- Imports/ import quotas: there is a shortfall of an estimated 40,000-50,000 custom agents. It costs £1000s per annum to have the authorisations from HMRC to operate at all UK ports and extensive training for someone to learn the required skills for custom entries. There is a limit to how much you charge to make a customs entry which sometimes can take hours to complete, based on the different commodity codes. There is a finite number of agents operating at the moment and the ones that are in place aren’t taking on any new clients. They are working 18 hour days,7 days a week.
Despite the fact that full UK border controls are only being introduced in July, there have been considerable delays due to problems with incorrect paperwork and IT systems issues and UK -EU trade running at around 40% of last year’s levels, with current COVID restrictions supressing demand.
In general, imports of EU origin are duty free; however there are quotas on certain materials after which tariffs apply. This has not been widely highlighted in the UK Government’s advice on the trade deal. Tariff confusion has also resulted in delays in the import customs entry and impact on customers’ manufacturing processes..
- Rules of origin: We have a free trade deal with the EU for the export of goods of UK origin and in return the UK import of goods of EU origin. However the rules are complex and some goods of non-UK origin or only part-UK origin may require payment of duty on import into the EU. The rules of origin provisions are a minefield and much of detailed guidance on Brexit on the government website has been too late, misleading and difficult to understand. Some exporters and EU suppliers have not adapted their IT systems to accommodate new origin statements and requirements for tariff codes, which has resulted in delays to customs clearance and additional costs.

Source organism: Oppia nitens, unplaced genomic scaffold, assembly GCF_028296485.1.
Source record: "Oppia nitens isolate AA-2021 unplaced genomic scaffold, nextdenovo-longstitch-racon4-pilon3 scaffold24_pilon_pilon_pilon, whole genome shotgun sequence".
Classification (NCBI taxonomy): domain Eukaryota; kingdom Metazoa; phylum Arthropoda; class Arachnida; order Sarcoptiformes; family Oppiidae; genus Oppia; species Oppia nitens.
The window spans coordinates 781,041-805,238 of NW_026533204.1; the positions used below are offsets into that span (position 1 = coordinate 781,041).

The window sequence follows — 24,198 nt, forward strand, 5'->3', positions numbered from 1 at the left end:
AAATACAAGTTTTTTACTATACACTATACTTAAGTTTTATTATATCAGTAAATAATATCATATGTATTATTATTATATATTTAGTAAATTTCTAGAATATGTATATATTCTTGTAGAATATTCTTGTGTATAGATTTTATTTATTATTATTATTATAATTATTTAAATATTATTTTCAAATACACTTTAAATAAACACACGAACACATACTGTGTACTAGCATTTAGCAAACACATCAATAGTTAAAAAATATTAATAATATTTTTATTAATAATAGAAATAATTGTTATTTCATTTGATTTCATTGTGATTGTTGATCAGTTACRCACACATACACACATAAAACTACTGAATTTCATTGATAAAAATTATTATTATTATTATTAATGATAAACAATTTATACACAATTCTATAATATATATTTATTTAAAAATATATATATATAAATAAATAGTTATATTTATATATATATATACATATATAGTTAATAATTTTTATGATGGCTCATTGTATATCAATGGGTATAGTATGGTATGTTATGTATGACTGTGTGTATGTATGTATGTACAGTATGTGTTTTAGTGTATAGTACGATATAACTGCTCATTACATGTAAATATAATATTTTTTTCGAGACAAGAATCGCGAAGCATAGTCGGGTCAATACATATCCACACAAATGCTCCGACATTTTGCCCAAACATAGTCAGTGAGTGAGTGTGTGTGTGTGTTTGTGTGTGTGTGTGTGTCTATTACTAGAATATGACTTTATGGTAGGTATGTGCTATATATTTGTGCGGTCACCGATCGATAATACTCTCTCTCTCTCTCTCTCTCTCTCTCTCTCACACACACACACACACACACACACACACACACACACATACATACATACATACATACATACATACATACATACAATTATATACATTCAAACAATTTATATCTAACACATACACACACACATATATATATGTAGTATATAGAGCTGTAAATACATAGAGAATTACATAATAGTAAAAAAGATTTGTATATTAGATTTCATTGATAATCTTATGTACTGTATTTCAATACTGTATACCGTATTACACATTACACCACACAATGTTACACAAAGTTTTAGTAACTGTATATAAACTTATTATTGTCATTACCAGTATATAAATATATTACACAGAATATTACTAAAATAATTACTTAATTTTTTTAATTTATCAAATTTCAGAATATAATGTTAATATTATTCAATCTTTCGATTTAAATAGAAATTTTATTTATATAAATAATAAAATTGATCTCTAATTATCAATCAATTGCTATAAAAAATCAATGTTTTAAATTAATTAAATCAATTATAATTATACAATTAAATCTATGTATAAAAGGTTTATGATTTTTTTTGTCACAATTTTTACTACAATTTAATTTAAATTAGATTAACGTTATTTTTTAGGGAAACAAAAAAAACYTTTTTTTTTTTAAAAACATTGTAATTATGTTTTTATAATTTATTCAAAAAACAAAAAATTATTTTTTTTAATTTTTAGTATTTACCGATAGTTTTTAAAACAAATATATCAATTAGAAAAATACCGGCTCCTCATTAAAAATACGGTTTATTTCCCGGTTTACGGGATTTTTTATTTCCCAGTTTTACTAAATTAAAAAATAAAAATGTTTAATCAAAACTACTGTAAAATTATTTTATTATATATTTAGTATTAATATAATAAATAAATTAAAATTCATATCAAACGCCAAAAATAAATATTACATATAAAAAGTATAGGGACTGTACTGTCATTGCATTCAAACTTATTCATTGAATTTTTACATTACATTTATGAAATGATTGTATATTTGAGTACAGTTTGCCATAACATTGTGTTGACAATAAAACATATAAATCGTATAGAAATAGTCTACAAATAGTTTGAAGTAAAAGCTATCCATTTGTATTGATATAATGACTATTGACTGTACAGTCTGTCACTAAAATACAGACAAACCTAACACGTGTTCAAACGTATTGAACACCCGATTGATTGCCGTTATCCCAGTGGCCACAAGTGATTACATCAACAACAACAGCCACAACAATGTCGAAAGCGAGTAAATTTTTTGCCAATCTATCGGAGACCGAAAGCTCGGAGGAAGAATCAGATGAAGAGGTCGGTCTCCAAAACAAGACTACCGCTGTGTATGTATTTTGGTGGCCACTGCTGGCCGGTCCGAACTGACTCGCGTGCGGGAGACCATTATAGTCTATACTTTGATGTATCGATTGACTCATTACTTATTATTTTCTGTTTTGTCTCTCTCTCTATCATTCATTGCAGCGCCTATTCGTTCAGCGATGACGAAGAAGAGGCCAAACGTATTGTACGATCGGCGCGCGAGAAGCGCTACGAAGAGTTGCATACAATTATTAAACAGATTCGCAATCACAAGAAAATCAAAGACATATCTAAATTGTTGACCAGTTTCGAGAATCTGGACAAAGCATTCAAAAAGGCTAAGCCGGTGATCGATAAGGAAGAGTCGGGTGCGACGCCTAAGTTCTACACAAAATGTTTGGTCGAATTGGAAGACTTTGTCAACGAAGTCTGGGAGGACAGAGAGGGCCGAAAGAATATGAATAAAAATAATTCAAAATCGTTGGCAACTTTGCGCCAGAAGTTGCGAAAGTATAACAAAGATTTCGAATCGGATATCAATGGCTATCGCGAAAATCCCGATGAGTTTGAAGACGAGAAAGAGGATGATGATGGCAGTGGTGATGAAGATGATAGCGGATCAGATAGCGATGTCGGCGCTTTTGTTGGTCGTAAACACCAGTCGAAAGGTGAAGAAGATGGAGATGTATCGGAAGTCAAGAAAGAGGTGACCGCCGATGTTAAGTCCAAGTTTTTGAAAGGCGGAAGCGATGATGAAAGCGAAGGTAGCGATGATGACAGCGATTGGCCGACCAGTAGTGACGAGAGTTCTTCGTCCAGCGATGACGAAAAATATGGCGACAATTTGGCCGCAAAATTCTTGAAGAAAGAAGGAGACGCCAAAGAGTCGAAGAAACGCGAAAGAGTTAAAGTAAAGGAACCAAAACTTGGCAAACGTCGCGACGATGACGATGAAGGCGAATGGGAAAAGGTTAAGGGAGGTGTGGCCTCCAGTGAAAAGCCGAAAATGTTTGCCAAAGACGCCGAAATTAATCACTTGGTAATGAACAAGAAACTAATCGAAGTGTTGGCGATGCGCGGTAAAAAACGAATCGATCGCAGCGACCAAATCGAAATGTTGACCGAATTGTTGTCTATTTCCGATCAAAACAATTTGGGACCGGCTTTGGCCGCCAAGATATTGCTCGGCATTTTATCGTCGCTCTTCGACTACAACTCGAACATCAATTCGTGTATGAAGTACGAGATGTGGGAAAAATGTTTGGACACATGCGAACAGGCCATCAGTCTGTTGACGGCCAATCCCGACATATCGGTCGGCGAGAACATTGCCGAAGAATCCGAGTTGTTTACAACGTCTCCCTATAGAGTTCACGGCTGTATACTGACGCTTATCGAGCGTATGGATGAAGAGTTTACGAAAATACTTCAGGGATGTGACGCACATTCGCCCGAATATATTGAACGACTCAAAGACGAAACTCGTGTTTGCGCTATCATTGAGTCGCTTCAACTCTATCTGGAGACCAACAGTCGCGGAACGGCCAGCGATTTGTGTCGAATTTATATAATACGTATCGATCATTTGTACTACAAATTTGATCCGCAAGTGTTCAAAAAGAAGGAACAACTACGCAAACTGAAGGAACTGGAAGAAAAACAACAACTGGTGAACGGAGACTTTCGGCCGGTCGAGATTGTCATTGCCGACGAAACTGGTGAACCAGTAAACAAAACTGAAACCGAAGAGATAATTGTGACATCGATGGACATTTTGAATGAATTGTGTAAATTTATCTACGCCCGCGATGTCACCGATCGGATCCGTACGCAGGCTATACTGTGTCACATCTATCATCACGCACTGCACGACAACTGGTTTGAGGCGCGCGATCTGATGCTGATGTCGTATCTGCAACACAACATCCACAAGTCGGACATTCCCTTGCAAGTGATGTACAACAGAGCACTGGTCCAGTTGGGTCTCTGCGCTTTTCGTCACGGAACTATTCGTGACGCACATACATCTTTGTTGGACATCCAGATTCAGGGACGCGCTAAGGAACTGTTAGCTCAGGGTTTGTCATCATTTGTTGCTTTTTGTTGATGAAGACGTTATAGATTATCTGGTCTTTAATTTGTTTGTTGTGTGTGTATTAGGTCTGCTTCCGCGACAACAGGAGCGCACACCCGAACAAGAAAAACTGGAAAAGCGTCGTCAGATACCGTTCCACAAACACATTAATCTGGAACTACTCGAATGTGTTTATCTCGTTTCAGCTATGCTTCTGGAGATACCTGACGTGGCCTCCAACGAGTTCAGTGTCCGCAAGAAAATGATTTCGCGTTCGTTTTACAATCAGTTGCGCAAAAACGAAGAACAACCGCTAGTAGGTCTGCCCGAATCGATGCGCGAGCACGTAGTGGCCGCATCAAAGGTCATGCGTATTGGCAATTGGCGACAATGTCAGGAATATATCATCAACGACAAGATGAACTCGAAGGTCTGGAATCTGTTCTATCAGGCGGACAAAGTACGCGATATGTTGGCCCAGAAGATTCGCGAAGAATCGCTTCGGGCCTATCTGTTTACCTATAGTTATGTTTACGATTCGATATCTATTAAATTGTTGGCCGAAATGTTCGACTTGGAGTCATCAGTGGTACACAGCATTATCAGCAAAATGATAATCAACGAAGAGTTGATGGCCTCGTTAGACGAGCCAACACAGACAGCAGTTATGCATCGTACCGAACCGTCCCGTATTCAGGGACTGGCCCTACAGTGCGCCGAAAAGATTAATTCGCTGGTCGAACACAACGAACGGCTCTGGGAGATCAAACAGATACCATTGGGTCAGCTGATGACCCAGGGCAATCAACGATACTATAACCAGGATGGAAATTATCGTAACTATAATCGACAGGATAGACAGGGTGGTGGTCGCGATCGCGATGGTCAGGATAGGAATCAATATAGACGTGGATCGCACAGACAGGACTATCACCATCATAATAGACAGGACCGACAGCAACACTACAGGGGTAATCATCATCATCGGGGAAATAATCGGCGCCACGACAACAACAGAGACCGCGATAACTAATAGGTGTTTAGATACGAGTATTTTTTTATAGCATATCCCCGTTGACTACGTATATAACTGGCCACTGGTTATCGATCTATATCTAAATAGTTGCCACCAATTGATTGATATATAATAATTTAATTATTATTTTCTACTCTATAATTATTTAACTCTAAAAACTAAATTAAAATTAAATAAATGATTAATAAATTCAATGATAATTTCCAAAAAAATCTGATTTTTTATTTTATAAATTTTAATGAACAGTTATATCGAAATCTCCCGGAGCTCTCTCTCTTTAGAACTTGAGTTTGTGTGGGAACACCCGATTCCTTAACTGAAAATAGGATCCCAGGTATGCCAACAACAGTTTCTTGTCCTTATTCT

- Exports/imports of food and animal products: The issues around foodstuffs or animal products is causing significant headaches for exporters and importers as they now require new import licences, TRACES registration and health certificates from a vet (an EHC) – there is a shortfall of vets to produce these, plus new costs (approx. £180 per cert) for this whole process.
- Incoterms / selling terms There is considerable lack of understanding of Incoterms (the selling terms that determine who pays what in transport costs) on both sides of the channel and varied interpretations of the new processes required. Many EU importers are unaware of their responsibilities for possible duty and VAT on shipments from their UK suppliers. Read our resources page on understanding Incoterms.
- Not forgetting the Northern Ireland border issues and the exponential paperwork which is now required to cross the Irish Sea – causing supplier issues and shortages for consumers which has been widely reported about in the news. With Northern Ireland remaining part of the single market and treated as part of the EU for food law purposes, this has meant there are therefore enhanced import checks.
To check your invoices will now be acceptable for Exports to EU view our Commercial Invoice checklist here.
For more information read our full Brexit advice blog with FAQ’s here.